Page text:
Image: Gayle Wohlgemuth Atias stands at the entrance to her rental property listed on Airbnb in the Jewish West Bank settlement of Dolev February 23, 2016. REUTERS/Baz Ratner
By Lianne Back
DOLEV, West Bank (Reuters) – Overlooking picturesque villages, the rental property listed on Airbnb is nestled in what seems like a peaceful setting of birdsong and sunshine.
But political reality can cloud the view.
Shimon Yitzhaki’s wooden cabin is located in the Jewish settlement of Dolev, in the occupied West Bank that is at the heart of the Israeli-Palestinian conflict.
“This is our land, this is our country,” said Yitzhaki, a retired business executive who owns two cabins in Dolev. He said he and his wife hoped foreign tourists would “enjoy the view” and take home a new perspective on settlement life.
Across the way from Dolev, Ayed Mathloum, a resident of the Palestinian village of Al-Janiya, said promoting accommodation in settlements contributed to an Israeli effort “to stay on the Arabs’ lands”.
Mustafa Bargouthi, a West Bank-based Palestinian politician, called any bid to direct tourism toward settlements a violation of international law.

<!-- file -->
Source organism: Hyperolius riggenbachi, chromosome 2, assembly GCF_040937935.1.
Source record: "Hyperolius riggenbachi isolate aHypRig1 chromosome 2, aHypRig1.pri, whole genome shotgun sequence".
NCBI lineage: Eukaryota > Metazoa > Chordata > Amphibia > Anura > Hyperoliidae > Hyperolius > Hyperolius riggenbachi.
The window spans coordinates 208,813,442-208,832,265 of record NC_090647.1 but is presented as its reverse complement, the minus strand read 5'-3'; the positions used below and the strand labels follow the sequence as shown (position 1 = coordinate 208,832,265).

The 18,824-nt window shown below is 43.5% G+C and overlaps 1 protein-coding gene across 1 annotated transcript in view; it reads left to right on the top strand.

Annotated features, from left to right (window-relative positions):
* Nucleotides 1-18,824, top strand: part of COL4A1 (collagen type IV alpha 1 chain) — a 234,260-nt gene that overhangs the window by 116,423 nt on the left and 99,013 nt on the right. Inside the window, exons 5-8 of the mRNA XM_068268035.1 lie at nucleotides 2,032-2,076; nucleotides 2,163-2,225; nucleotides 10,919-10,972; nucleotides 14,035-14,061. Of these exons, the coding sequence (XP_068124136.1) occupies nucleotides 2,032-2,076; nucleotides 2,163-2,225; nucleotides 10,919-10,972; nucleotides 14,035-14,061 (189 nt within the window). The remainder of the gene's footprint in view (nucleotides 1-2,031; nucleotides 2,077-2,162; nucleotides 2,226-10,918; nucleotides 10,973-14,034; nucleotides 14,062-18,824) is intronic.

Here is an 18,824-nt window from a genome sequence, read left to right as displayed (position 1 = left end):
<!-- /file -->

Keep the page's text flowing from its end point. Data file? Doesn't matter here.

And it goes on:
Most countries view settlements that Israel built on territory occupied in a 1967 war as illegal. Israel disputes this and says their final status should be determined in any future talks on Palestinian statehood.
San Francisco-based Airbnb, which offers “unique places to stay from local hosts in 190+ countries” on its popular website, did not respond to Reuters’ request for a comment.
There are dozens of Israeli and Palestinian listings in the West Bank, and the territory’s pre-1967 war boundary with Israel is marked on a map dotted by rental properties with a wide range of prices.
Miri Maoz-Ovadia, spokeswoman for a regional settler council in the West Bank, said about 250,000 foreign tourists visit what she described as the “biblical heartland of Israel” every year.
“Everybody can come here, even Christians, Muslims, everybody. The only thing that they have to know is that they are coming to a settlement here, religious, so you cannot be free,” Yitzhaki said, in apparent reference to guest behaviour that could clash with its Orthodox Jewish lifestyle.
Business has not been great: in the two years since Yitzhaki built the cabins, only a Jewish family and a Christian family, both from the United States, have come to stay.
Another settlement property, a house in Tekoa that sleeps eight near Bethlehem, offers “privacy and amazing view of the Judean desert”, as well as a kosher kitchen for $200 a night.
(Editing by Andrew Heavens)
Copyright 2015 Thomson Reuters. Click for Restrictions.